Soup, sandwiches and legal strategy were on the menu for a rainy day meeting in an unassuming St. Cloud, Minnesota apartment as attorney Jackie Schuh met with her longtime client Richard “Dick” Staab.
“How is your lunch, Dick – it good?” asked Schuh.
“It’s good,” the 86-year-old veteran replied between bites.
After a nearly nine-year legal battle, the two communicate more like close friends than attorney and client. Even so, they know the outcome of their case could impact hundreds of thousands of veterans with emergency medical bills nationwide.
It is the latest – and likely the most expensive – chapter in KARE 11’s ongoing investigation of denials, delays and broken promises.
A David and Goliath Story
“We’re just waiting for it to go before the judge again,” Schuh told Staab. “And have judge order the VA to pay it.”
The results of the case could put money back in the pockets of other veterans stuck footing the bill for emergency medical care they expected the VA to cover.
How much is at stake? Billions – by the government’s own estimate.
“Jesus, is that going to be historical?” Staab asked as he laughed at the unexpected national impact of his case.
The story begins in 2010 when Staab, then 77, suffered a heart attack and stroke. He was rushed to a nearby hospital in St. Cloud and had open-heart surgery.
“That heart of mine was pounding so bad, I’m lucky I’m still alive I guess,” Staab told KARE 11 in one of the first interviews he’s done about his now famous case.
Medicare covered a portion of his treatment, but Staab says he was ultimately left with about $48,000 in out-of-pocket expenses.
A U.S. Air Force veteran who enlisted during the Korean War, Staab typically relied on the VA for care. So, he submitted a claim for the outstanding balance to the St. Cloud VA, expecting to be reimbursed.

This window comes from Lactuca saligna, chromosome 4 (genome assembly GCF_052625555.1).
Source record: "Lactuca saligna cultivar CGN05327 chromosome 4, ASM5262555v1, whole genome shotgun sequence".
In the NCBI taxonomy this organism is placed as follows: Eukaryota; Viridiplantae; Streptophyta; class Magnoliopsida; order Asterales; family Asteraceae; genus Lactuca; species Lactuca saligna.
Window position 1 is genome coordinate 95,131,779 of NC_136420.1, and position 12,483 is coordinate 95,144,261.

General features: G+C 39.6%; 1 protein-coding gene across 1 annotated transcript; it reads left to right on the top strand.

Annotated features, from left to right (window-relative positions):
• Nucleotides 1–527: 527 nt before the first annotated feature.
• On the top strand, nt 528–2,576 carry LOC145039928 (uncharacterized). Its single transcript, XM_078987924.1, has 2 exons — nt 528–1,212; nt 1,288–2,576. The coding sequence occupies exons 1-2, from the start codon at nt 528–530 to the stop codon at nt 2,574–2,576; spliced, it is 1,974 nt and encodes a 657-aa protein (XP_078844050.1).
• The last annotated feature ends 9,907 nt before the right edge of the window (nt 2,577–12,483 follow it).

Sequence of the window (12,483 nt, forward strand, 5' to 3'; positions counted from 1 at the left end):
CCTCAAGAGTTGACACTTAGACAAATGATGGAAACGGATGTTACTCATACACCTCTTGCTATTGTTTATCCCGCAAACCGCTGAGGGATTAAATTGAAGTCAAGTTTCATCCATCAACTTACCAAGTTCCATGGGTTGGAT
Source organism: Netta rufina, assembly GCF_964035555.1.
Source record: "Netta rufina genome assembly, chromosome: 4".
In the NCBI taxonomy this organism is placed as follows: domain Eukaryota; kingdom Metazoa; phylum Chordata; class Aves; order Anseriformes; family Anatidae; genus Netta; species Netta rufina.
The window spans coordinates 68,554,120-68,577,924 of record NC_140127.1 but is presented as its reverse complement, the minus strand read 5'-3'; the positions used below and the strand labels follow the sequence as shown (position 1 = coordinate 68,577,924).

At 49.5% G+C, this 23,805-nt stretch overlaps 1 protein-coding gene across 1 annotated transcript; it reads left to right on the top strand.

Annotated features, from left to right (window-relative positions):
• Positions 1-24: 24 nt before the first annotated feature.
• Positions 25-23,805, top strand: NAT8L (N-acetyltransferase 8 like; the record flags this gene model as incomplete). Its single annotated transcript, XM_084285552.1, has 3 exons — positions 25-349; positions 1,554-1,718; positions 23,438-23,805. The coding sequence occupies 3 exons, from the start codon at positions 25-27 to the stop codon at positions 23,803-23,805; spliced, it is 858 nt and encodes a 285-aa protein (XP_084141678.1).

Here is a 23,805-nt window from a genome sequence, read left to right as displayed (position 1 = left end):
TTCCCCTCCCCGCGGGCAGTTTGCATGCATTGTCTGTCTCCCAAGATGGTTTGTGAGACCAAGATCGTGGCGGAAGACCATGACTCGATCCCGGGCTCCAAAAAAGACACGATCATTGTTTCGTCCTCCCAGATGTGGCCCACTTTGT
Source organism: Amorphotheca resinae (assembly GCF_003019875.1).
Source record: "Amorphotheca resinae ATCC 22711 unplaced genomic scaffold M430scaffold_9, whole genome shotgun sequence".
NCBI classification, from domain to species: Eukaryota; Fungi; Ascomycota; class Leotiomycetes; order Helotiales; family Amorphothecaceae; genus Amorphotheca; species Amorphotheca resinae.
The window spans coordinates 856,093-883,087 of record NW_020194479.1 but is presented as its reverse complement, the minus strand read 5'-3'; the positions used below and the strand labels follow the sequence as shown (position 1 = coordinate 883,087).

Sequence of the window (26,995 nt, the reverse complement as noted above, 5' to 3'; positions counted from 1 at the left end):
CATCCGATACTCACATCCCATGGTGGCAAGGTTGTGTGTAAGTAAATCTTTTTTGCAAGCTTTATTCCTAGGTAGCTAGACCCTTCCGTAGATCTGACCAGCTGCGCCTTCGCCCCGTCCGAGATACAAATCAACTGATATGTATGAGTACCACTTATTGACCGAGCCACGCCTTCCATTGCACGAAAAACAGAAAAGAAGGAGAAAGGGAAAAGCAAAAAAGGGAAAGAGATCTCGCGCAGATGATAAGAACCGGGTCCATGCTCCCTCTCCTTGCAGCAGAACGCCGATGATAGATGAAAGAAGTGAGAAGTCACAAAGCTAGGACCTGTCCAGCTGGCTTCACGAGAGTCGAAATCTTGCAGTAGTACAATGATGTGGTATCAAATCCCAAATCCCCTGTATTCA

To his surprise, his claim was denied.
As a result, Staab says he had to clean out his life savings to cover the unpaid bills. “Goes down, you know,” he said of his finances.
Enter Jacqueline Schuh, a retired JAG attorney now in private practice, who agreed to help him appeal the denial.
“It kind of appealed to the military aspect of me,” Schuh said of her decision to take on Staab’s case pro bono.
Little did she know that she and her client were about to enter a war with billions of dollars at stake if the VA lost.
“It truly, really is, a David and Goliath story,” Schuh said.
A nine-year fight
“This is one of many boxes that we have for Mr. Staab’s case,” Schuh said as she began pulling out stacks of records that detail the legal battle with the Department of Veterans Affairs.
The boxes of paperwork easily fill the conference room of Schuh’s small St Cloud, Minnesota law office.
When the VA denied his claim, it cited an internal regulation saying veterans would be reimbursed only if the “veteran has no coverage under a health-plan contract for payment or reimbursement, in whole or in part, for the emergency treatment.”
Because Staab’s expenses were partially covered by Medicare, the VA denied his claim for the remaining amount.
Staab and Schuh appealed his emergency bill denial to the St. Cloud VA twice and were denied both times. They lost again when they took his case to the Board of Veterans Appeals.
“We didn’t give up,” said Schuh.
With the help of the National Veterans Legal Services Program (NVLSP), they took the case to the U.S. Court of Appeals for Veterans Claims, arguing that the VA regulation used to deny Staab’s claim violated the Emergency Care Fairness Act of 2009.
“The denial was based upon the internal rule that the VA had been enforcing since 2010,” Schuh said. “But the internal rule was inconsistent with the law.”
When is a veteran “personally liable”?